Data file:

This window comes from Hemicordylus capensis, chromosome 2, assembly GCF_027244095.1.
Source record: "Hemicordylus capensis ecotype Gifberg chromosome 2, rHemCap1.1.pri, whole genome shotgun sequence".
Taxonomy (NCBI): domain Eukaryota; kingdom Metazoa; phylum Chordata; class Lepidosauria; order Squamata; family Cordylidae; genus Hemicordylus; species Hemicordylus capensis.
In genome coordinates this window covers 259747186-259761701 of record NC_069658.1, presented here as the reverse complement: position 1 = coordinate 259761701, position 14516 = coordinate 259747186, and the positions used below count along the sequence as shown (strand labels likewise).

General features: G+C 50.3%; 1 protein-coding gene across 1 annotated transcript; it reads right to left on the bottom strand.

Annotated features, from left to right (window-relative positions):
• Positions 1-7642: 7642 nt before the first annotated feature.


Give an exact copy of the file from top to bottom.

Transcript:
This window comes from Hemicordylus capensis, chromosome 2, assembly GCF_027244095.1.
Source record: "Hemicordylus capensis ecotype Gifberg chromosome 2, rHemCap1.1.pri, whole genome shotgun sequence".
Taxonomy (NCBI): domain Eukaryota; kingdom Metazoa; phylum Chordata; class Lepidosauria; order Squamata; family Cordylidae; genus Hemicordylus; species Hemicordylus capensis.
In genome coordinates this window covers 259747186-259761701 of record NC_069658.1, presented here as the reverse complement: position 1 = coordinate 259761701, position 14516 = coordinate 259747186, and the positions used below count along the sequence as shown (strand labels likewise).

General features: G+C 50.3%; 1 protein-coding gene across 1 annotated transcript; it reads right to left on the bottom strand.

Annotated features, from left to right (window-relative positions):
• Positions 1-7642: 7642 nt before the first annotated feature.